35 Fodor, Pál, ‘A budapesti imám’, Történelmi Szemle 2 (2017), 315–23Google Scholar.

36 ‘Ali al-Laythi, Rihlat al-Shaykh ‘Ali al-Laythi bi-Bilad al-Nimsa wa'l-Almaniya min 17 Dhu al-Hijja sanat 1291 ila an ‘ada fi 20 Muharram 1292 (Beirut: Dar al-Basha'ir al-Islamiyya, 2011), 82–3.

37 Mohamed Ali, Souvenirs d'enfance – I. Le Théresianum, II. Vienne de mon temps (Cairo: Imp. A. Enani, s.d.), 4; Specht, Edith, ‘Egyptian Students at the Theresianum in Vienna 1882–1914’, in Holaubek, Johanna, Navrátilová, Hanna and Oerter, Wolf B., eds., Egypt and Austria IV (Prague: Tschechisches Ägyptologisches Institut, 2008), 297302Google Scholar.

38 István Ormos, Max Herz Pasha (1856–1919): His Life and Career, 2 vols (Cairo: Institut français d'archéologie orientale, 2009); in general, Komár Krisztián, ‘Az Osztrák-Magyar Monarchia és Egyiptom kapcsolatai, 1882–1914’, PhD thesis, University of Sciences in Szeged, 2006.

39 Ignác, Goldziher, Napló (Budapest: Magvető, 1984), 316–8, 331Google Scholar.

40 Some imperial federalist plans are in Ahmet Ersoy, Maciej Górny and Vangelis Kechriotis, eds., Modernism: The Creation of Nation-States: Discourses of Collective Identity in Central and Southeast Europe 1770–1945: Texts and Commentaries, volume III/1 (Budapest: Central European University Press, 2010), Chapter IV.

41 Taylor, A.J.P., The Habsburg Monarchy, 1809–1918 – A History of the Austrian Empire and Austria-Hungary (London: Hamish Hamilton, 1948), 134–7Google Scholar; Gerald Stourzh, Die Gleichberechtigung der Nationalitäten in der Verfassung und Verwaltung Österreichs, 1848–1918 (Wien: Verlag der Österreichischen Akademie der Wissenschaften, 1985); László Kontler, A History of Hungary – Millenium in Central Europe (Houndmills: Palgrave MacMillan, 2002), 263, 277–84; Evans, Austria, Hungary, 193–208, 266–92; Judson, The Habsburg Empire, 220–1, 259–64; Deák, Forging, 167–70; for the cultural-political milieu of liberal Hungarian small landlords see Vaderna Gábor, A költészet születése: A magyarországi költészet társadalomtörténete a 19. század első évtizedeiben (Budapest: Universitas Könyvkiadó, 2017); the customs’ union law is quoted from Az 1865-dik évi deczember 10-dikére hirdetett Országgyűlés főrendházának irományai I. kötet (Pest: Atheneum, 1868), 215–22.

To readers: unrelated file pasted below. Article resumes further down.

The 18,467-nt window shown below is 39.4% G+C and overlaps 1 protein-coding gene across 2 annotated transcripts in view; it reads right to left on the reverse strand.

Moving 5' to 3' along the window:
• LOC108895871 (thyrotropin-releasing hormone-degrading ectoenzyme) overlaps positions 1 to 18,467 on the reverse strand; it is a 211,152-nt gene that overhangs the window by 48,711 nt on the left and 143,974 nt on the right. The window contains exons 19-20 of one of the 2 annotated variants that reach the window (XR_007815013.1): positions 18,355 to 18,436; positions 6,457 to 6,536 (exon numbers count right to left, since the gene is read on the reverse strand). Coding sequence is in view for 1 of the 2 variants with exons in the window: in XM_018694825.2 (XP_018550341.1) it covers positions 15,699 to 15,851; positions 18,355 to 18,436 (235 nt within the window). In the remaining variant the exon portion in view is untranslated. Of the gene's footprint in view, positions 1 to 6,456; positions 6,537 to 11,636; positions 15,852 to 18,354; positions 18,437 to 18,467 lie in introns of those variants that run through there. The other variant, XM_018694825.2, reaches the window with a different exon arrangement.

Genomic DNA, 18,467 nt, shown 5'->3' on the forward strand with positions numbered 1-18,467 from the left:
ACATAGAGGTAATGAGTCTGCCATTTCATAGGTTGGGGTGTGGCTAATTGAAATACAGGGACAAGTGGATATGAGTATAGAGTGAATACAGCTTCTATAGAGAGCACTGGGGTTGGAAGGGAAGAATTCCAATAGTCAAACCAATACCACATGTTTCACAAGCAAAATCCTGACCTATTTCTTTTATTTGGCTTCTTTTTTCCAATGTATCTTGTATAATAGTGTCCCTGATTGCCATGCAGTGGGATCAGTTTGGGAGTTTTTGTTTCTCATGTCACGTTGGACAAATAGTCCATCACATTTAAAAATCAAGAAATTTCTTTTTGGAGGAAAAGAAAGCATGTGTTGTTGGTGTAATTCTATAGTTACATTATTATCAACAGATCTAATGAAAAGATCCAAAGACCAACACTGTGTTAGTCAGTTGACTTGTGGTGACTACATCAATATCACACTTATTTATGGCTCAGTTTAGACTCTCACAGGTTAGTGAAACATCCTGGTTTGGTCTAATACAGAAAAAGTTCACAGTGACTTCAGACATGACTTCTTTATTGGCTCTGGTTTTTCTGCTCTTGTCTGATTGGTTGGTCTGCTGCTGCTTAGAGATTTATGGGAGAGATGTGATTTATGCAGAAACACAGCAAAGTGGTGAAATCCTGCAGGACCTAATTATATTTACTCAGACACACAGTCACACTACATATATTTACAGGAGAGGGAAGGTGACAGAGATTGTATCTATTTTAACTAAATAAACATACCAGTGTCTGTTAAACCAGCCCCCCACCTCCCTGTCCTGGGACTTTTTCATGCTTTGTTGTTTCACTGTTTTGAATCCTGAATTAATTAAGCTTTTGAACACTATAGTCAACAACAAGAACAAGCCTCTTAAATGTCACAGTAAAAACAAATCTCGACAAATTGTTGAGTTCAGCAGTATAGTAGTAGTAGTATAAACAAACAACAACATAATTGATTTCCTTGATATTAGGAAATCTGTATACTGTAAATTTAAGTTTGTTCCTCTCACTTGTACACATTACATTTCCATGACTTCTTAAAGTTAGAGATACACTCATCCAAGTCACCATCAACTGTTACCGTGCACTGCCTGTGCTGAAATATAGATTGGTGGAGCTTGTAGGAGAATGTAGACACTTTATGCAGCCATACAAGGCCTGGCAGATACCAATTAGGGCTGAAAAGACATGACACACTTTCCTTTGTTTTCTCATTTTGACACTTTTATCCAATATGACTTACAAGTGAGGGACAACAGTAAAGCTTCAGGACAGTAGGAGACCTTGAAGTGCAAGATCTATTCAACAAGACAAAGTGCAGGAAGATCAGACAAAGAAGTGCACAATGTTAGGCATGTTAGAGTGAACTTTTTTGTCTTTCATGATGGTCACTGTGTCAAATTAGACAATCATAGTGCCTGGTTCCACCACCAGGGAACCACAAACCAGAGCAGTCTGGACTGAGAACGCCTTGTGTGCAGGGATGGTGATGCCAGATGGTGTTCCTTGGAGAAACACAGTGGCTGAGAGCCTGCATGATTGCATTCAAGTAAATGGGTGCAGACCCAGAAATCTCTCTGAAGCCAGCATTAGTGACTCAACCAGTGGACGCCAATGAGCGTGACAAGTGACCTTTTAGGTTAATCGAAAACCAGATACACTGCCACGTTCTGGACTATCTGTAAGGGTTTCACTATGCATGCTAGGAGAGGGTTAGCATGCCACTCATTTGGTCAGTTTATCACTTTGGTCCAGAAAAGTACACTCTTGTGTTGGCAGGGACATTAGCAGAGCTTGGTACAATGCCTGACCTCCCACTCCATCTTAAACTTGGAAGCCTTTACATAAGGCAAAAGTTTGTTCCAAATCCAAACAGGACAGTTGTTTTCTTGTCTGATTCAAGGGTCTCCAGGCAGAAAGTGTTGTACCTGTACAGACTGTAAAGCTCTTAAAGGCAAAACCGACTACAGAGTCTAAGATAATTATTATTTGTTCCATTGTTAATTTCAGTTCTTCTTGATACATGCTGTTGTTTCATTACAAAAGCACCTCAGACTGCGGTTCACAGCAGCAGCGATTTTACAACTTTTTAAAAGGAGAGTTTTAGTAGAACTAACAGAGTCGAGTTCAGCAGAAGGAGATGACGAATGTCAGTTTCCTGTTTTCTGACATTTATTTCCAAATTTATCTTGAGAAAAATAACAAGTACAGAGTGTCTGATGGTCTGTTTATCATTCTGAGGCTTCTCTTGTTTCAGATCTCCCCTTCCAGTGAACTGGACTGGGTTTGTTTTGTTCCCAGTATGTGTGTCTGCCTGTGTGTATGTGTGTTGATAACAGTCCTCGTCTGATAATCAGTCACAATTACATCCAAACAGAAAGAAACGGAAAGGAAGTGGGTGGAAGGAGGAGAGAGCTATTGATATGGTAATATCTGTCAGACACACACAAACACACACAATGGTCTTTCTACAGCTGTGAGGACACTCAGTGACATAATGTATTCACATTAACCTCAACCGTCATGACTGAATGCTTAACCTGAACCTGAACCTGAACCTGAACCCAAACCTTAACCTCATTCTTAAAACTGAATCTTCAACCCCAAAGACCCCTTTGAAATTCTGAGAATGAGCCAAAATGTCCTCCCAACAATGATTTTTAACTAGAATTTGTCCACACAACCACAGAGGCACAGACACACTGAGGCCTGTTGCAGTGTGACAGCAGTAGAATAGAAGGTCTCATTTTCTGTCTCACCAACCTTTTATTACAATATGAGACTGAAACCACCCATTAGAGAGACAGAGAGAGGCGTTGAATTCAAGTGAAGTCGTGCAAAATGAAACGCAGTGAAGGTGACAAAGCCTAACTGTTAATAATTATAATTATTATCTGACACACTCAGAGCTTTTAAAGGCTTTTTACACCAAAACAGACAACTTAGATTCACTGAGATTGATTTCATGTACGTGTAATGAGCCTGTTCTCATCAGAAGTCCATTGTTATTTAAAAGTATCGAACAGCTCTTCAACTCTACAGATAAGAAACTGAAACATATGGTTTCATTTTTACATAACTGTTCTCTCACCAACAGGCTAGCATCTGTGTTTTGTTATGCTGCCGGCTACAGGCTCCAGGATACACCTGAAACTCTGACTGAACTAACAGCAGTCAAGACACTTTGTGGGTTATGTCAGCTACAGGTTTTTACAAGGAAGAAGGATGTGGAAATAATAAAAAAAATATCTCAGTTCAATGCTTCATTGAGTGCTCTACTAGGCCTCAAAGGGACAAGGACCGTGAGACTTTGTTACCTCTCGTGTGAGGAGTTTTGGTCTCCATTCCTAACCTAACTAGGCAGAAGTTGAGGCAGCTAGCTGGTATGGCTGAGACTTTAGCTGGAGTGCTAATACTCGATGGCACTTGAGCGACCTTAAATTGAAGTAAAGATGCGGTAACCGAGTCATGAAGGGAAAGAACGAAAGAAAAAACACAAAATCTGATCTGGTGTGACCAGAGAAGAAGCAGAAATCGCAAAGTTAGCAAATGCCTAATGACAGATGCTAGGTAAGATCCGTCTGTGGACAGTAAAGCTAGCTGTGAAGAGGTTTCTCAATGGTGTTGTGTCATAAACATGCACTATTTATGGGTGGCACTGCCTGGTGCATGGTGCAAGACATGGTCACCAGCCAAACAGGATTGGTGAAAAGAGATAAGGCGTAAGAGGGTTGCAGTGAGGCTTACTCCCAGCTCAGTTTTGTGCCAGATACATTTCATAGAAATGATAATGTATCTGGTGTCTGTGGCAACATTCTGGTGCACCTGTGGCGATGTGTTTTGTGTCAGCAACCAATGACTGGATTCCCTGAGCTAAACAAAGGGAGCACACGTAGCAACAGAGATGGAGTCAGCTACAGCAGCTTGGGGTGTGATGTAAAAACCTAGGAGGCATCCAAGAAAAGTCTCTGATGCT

42 Judson, The Habsburg Empire, 219 argues that the absolutist rule in the 1850s had already established liberal reforms which were codified fully in the late 1860s; Deák, Forging, 141–2, takes a similar position.

43 Mardin, Şerif, The Genesis of Young Ottoman Thought: A Study in the Modernization of Turkish Political Ideas (Princeton: Princeton University Press, 1962)Google Scholar; Davison, Roderic H., Reform in the Ottoman Empire, 1856–1876 (Princeton: Princeton University Press, 1963)Google Scholar; Çiçek, Nazan, The Young Ottomans: Turkish Critics of the Eastern Question in the Late Nineteenth Century (London: Tauris Academic Studies, 2010)CrossRefGoogle Scholar.

44 Fikret, ‘Religious Communities’, 74.

45 Fujinami, Nobuyoshi, ‘Between Sovereignty and Suzerainty: History of the Ottoman Privileged Provinces’, in Okamoto, Takashi, ed., A World History of Suzerainty: A Modern History of East and West Asia and Translated Concepts (Tokyo: Toyo Bunko, 2019), 4169Google Scholar.